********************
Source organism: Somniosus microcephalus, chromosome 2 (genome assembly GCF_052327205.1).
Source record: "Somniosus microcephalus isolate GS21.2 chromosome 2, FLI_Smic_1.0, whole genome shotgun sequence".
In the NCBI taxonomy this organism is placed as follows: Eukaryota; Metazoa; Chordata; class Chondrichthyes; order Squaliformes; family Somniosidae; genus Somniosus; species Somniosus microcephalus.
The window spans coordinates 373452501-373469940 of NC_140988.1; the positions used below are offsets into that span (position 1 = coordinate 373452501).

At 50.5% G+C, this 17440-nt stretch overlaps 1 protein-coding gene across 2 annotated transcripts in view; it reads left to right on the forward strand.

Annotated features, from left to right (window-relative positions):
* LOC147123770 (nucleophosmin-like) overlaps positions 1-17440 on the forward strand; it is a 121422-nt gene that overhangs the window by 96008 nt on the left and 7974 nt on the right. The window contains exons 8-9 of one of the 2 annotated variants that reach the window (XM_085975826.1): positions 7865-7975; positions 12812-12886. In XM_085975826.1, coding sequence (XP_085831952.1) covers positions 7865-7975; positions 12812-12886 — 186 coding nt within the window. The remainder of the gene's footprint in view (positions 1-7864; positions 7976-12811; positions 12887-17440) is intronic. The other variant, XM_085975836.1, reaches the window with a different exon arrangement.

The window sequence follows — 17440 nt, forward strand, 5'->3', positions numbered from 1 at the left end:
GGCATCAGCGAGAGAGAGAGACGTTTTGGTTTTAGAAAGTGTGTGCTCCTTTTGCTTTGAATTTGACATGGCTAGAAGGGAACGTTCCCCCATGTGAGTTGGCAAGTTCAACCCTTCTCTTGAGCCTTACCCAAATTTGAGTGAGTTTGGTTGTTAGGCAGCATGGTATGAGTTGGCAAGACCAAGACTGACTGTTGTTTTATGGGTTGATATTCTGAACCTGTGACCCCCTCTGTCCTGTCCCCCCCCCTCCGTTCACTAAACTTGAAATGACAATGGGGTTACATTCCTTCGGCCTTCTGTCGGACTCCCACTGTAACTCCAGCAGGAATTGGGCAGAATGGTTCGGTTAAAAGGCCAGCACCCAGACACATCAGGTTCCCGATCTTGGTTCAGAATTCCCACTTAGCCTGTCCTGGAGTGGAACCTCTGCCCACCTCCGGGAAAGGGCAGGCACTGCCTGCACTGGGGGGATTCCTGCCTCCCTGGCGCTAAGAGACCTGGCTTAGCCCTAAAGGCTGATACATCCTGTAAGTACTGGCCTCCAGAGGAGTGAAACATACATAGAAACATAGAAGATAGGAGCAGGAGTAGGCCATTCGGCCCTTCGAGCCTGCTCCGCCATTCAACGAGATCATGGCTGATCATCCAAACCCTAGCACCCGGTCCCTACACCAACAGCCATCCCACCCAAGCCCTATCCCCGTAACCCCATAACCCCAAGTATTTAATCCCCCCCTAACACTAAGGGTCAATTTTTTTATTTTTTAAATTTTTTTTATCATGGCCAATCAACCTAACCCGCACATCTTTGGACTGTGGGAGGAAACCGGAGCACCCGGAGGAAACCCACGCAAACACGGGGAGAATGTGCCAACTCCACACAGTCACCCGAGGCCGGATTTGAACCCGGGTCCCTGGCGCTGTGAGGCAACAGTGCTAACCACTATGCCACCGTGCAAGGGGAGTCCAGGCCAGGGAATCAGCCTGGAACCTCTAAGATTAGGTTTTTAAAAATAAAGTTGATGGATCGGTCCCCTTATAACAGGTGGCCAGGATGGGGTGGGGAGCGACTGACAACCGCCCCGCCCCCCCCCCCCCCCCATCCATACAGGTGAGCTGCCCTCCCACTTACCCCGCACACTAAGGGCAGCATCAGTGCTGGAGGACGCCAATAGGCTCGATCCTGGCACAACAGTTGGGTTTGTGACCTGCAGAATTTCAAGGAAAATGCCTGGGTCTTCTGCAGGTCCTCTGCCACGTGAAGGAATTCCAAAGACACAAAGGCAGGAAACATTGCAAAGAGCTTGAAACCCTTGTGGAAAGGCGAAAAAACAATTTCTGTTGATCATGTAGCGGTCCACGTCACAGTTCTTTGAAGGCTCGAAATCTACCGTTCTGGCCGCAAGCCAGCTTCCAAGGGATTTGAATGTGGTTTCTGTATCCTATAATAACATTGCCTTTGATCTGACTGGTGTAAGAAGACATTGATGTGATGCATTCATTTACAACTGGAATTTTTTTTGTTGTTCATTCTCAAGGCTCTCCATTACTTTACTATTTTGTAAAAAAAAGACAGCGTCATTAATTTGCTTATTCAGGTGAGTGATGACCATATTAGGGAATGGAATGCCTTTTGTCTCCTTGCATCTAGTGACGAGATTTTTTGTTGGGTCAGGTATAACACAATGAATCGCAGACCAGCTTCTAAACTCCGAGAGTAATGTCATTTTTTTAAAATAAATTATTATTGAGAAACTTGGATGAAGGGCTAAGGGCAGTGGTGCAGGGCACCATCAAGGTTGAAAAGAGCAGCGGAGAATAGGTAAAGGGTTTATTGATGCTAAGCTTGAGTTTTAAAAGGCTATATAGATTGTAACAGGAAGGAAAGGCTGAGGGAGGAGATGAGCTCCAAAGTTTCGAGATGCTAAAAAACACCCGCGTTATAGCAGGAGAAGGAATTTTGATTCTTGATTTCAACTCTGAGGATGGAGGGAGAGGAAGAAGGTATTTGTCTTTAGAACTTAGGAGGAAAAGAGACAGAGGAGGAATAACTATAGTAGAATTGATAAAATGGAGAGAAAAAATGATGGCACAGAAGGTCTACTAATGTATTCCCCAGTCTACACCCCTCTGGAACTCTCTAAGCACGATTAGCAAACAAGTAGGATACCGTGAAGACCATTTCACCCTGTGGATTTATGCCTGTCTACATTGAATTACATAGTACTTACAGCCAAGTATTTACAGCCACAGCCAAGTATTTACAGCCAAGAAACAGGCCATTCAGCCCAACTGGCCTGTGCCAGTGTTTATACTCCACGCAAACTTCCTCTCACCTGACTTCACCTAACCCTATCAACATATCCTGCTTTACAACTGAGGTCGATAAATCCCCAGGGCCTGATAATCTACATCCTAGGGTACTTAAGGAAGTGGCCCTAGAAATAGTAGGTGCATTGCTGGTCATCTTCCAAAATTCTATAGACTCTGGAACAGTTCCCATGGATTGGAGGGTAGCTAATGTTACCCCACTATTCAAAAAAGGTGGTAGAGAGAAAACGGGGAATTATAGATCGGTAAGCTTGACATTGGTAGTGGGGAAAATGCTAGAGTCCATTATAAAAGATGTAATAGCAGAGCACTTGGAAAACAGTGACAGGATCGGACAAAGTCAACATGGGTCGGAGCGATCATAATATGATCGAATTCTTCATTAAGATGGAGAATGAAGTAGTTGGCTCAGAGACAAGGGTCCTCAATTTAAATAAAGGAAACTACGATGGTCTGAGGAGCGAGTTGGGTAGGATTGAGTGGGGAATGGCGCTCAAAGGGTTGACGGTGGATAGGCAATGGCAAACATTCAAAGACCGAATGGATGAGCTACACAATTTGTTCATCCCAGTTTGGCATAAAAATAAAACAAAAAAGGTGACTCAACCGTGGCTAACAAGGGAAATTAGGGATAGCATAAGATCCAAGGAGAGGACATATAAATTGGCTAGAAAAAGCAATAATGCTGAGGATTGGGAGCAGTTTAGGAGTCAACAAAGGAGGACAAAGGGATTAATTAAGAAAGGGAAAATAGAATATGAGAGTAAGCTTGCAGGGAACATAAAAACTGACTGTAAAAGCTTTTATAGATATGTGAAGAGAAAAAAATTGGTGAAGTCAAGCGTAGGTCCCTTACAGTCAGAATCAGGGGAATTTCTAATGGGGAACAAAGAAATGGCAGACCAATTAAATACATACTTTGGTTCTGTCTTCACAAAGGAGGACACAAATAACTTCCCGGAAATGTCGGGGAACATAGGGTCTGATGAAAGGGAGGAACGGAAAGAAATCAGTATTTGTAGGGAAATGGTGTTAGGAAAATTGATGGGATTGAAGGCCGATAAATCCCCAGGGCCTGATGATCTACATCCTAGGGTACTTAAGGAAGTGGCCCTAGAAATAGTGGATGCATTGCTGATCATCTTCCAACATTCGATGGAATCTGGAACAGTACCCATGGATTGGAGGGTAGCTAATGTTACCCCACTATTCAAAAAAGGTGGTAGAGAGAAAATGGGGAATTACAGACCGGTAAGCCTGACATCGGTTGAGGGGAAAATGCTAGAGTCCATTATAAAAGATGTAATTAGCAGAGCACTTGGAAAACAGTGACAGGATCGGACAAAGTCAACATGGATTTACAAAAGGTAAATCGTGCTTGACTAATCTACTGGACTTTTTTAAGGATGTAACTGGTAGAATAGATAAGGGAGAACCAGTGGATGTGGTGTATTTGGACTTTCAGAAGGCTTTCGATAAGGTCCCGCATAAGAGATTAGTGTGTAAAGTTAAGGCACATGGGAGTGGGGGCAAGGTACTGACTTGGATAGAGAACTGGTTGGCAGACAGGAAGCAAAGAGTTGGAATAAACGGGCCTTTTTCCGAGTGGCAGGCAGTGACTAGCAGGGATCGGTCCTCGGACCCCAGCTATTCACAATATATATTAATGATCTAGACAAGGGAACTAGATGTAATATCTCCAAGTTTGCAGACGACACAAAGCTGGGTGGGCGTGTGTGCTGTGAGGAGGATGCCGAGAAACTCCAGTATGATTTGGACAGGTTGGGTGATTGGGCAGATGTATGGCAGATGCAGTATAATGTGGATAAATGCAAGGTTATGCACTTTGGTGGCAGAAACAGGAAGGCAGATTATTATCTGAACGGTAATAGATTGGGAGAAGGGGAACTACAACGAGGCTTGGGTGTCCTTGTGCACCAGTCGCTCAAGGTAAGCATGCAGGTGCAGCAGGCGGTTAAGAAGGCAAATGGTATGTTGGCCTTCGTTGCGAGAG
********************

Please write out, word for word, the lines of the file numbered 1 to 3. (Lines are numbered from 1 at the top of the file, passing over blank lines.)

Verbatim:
Source organism: Somniosus microcephalus, chromosome 2 (genome assembly GCF_052327205.1).
Source record: "Somniosus microcephalus isolate GS21.2 chromosome 2, FLI_Smic_1.0, whole genome shotgun sequence".
In the NCBI taxonomy this organism is placed as follows: Eukaryota; Metazoa; Chordata; class Chondrichthyes; order Squaliformes; family Somniosidae; genus Somniosus; species Somniosus microcephalus.